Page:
Among all of cathepsins, cathepsin L (CTSL) has been of great interest owning to its numerous functions. CTSL is a ubiquitously expressed lysosomal cysteine proteinase and is primarily responsible for intracellular protein degradation [5]. Studies have demonstrated that CTSL plays an important role in hair formation and skin metabolism as well as T-cell selection [5]. CTSL-deficient mice were shown to develop epidermal hyperproliferation and periodic hair loss [5]. CTSL is also secreted by transformed mouse fibroblasts and converts interleukin (IL)-8 and urokinase-type plasminogen activator into active form [6]. Increased CTSL expression was found in cancer tissue compared with normal tissues and wasting skeletal muscle of septic rats, whereas decreased CTSL expression and enzyme activity were found in mesangial cells cultured with glucose and hypertrophied kidneys of streptozotocin-induced diabetic rats [79]. More importantly, recent studies revealed that CTSL-deficient mice develop heart disease that resembles many features of human dilated cardiomyopathy [10]. Complete inhibition of CTSL causes interstitial fibrosis in the myocardium and pleomorphism of cardiomyocyte nuclei, histological alterations characteristic of human cardiomyopathies, as well as cardiac chamber dilation, and impaired cardiac contraction in 1-year-old mice [10]. Petermann et al. [11] also demonstrated that CTSL-deficient mice show the lysosomal system disorder including increasing the number and changing the morphology of acidic organelles, although without the accumulation of specific lysosomal storage materials. These defects in the acidic compartments of CTSL-deficient cardiomyocytes result in complex biochemical and cellular alterations leading to loss of cytoskeletal proteins and mitochondrial impairment, which contribute to cardiomyocyte dysfunction. However, the skeletal muscles of CTSL-deficient mice are not pathologically altered. More recently, Spira et al. [12] reported that cardiac-specific expression of CTSL in CTSL-deficient mice results in improved cardiac contraction, normal mRNA expression of hypertrophic markers and heart weight, and regular ultrastructure of cardiomyocytes. Despite the potentially significant roles of CTSL in the function of heart, it has remained unclear whether CTSL could regulate cardiac hypertrophy under pathological conditions and whether targeted myocardial overexpression of CTSL is able to protect against cardiac hypertrophy and heart failure mediated by classical hypertrophic models. Thus, in the present study, our aim is to investigate the role of CTSL in cardiac hypertrophy mediated by pressure overload and Angiotensin II (Ang II) and to clarify the related molecular mechanisms.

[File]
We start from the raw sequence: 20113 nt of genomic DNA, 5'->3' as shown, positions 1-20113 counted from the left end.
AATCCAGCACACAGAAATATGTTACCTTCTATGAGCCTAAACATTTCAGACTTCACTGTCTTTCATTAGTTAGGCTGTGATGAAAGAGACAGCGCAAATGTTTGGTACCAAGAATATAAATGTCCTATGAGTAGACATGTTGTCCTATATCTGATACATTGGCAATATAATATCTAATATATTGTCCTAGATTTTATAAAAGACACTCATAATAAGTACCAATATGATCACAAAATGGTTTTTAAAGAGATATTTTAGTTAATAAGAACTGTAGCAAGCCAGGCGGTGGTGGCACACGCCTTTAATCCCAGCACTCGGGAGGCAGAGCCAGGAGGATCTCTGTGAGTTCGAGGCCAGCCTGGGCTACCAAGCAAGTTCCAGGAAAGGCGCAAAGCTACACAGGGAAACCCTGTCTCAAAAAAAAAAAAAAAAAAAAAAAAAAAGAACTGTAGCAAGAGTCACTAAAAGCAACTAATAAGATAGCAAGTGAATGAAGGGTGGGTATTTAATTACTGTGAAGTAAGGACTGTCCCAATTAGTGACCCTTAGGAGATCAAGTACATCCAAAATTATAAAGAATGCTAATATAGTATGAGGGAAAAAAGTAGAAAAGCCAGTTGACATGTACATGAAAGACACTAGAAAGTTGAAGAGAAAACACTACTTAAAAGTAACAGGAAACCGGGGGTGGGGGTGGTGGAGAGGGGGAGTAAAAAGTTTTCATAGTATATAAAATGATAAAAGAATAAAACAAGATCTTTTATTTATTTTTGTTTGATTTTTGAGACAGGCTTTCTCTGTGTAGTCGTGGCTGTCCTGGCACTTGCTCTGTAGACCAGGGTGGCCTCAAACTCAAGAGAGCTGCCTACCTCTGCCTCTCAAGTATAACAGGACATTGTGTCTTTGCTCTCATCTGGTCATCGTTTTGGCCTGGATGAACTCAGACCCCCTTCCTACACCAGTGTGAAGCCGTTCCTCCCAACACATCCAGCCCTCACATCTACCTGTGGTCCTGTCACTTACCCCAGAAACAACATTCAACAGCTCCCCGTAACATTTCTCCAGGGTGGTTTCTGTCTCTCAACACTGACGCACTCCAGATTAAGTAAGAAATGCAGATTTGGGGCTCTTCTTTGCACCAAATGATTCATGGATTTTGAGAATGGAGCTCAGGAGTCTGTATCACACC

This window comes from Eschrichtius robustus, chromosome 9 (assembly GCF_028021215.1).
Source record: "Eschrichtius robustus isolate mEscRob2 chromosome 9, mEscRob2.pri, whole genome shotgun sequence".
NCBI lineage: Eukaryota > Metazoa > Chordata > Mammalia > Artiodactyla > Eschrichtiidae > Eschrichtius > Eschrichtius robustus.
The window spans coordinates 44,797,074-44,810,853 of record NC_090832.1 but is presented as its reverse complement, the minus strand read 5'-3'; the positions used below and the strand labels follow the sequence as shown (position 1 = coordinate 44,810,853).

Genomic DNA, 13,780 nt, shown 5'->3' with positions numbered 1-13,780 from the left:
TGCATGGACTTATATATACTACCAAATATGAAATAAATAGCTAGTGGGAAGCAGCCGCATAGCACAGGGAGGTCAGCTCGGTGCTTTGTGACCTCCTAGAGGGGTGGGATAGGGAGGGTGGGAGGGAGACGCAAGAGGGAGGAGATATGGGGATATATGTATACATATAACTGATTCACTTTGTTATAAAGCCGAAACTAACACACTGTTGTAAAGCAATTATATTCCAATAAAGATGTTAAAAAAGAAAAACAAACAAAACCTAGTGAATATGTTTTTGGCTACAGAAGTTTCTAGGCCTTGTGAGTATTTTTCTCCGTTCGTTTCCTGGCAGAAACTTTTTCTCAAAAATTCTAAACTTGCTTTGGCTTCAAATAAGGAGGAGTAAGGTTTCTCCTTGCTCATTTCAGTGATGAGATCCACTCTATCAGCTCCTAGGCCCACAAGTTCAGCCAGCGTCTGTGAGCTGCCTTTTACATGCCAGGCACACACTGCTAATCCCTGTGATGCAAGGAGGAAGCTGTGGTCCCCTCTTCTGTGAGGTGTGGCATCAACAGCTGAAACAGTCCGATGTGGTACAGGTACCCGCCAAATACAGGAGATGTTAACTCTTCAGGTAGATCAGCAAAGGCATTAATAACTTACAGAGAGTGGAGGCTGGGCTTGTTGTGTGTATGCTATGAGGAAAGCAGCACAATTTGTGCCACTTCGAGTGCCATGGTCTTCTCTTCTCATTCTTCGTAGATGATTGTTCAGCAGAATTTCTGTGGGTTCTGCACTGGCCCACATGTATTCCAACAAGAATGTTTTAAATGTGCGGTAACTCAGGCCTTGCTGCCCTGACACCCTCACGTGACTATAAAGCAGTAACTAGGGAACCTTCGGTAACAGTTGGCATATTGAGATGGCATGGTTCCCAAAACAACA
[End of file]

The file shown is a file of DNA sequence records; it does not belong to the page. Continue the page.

Methods and materials

Transgenic mice and animal models

All experiments were approved by the Animal Care and Use Committee of Wuhan University. The investigation conforms to the Guide for the Care and Use of Laboratory Animals published by the US National Institutes of Health (NIH Publication No. 85-23, revised 1996). A CTSL cDNA construct containing full-length human CTSL cDNA (Addgene, Boston) was cloned downstream of the cardiac myosin heavy chain (MHC) promoter. Transgenic mice were produced by microinjection of the α-MHC-CTSL construct into fertilized mouse embryos (C57BL/6 background). Five independent transgenic lines were established and identified by polymerase chain reaction (PCR) analysis of tail genomic DNA. Cardiac function and gene expression were analyzed in pairs of α-MHC-CTSL transgenic mice (TG) and littermate nontransgenic (WT) male mice ranging in age from 8 to 10 weeks. Aortic banding (AB) was performed as described previously [13]. Ang II infusion models were established as described previously [13]. Briefly, Ang II (1.2 mg/kg/day dissolved in 0.9% NaCl) was subcutaneously infused for 4 weeks using an osmotic minipump (Alzet model 2004; Alza) implanted in each mouse. Saline-infused animals served as infusion controls and were subjected to the same procedures as the experimental animals with the exception of Ang II infusion.

Echocardiography and blood pressure measurement

Echocardiography was performed by SONOS 5500 ultrasound (Philips Electronics, Amsterdam) with a 15-MHz linear array ultrasound transducer. The left ventricle (LV) was assessed in both parasternal long-axis and short-axis views at a frame rate of 120 Hz. Left ventricular end-systolic diameter (LVESD) and left ventricular end-diastolic diameter (LVEDD) were measured from the M-mode tracing with a sweep speed of 50 mm/s at the mid-papillary muscle level. End-systole and end-diastole were defined as the phase with the smallest or largest area of LV, respectively. Blood pressure and heart rate were measured as described previously [13].

Histological analysis and determination of apoptosis

Hearts were excised, washed with saline solution, and placed in 10% formalin. Hearts were cut transversely close to the apex to visualize the left and right ventricles. Several sections of heart (4-5 μm thick) were prepared and stained with hematoxylin and eosin (H&E) for histopathology or Picrosirius Red (PSR) for collagen deposition, then visualized by light microscopy. For myocyte cross-sectional area, sections were stained with H&E. Single myocyte was measured with an image quantitative digital analysis system (Image-Pro Plus 4.5). The outline of 300 myocytes was traced in each section. Cell death by apoptosis was evaluated by a TUNEL assay that was performed in sections using CardiaoTACS in situ Apoptosis Detection Kit (R&D Systems, Minneapolis, USA) according to the manufacturer’s recommendations. Caspase-3/8/9 activities and degradation were also used to examine the effects of CTSL on apoptosis as described previously [14].